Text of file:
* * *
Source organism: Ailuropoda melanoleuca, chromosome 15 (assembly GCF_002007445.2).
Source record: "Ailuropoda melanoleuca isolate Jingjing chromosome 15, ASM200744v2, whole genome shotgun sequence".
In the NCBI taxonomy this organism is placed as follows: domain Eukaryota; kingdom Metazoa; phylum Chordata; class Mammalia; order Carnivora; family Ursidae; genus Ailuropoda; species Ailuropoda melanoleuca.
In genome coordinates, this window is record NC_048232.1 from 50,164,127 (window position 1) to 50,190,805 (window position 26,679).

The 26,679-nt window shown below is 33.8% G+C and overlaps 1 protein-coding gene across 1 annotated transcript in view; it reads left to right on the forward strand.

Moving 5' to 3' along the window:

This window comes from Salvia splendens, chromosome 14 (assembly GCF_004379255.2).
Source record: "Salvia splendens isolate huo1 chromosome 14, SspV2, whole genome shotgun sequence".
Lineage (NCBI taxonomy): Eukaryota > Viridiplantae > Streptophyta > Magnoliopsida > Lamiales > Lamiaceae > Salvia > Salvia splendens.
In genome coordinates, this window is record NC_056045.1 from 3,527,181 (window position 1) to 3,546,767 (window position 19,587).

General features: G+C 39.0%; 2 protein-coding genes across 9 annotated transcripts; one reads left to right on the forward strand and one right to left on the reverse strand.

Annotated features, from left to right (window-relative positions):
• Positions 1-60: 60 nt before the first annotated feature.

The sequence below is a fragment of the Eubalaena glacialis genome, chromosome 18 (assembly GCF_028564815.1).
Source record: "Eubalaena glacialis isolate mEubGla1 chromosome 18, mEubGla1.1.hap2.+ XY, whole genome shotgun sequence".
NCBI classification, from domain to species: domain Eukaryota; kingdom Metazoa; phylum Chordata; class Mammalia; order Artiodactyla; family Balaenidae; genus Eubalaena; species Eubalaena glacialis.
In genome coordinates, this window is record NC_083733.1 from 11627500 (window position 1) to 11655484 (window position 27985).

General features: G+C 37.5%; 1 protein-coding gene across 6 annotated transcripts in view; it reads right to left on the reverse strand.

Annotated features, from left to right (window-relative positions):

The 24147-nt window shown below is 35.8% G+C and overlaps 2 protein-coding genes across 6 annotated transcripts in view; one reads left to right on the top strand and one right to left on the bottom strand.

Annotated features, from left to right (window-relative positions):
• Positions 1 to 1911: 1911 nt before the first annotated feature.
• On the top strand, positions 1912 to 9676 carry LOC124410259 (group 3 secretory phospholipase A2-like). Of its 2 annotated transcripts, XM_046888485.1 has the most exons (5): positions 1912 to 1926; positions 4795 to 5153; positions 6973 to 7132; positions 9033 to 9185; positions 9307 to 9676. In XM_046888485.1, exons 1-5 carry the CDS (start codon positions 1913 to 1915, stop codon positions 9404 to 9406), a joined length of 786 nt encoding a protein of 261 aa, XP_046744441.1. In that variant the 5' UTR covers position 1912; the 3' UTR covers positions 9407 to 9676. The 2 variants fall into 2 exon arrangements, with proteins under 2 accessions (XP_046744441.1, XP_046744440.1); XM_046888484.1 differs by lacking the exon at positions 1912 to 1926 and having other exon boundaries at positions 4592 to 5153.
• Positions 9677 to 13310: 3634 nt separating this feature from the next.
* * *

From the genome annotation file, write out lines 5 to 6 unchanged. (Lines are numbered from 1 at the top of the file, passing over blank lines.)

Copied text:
The 26,679-nt window shown below is 33.8% G+C and overlaps 1 protein-coding gene across 1 annotated transcript in view; it reads left to right on the forward strand.

Moving 5' to 3' along the window: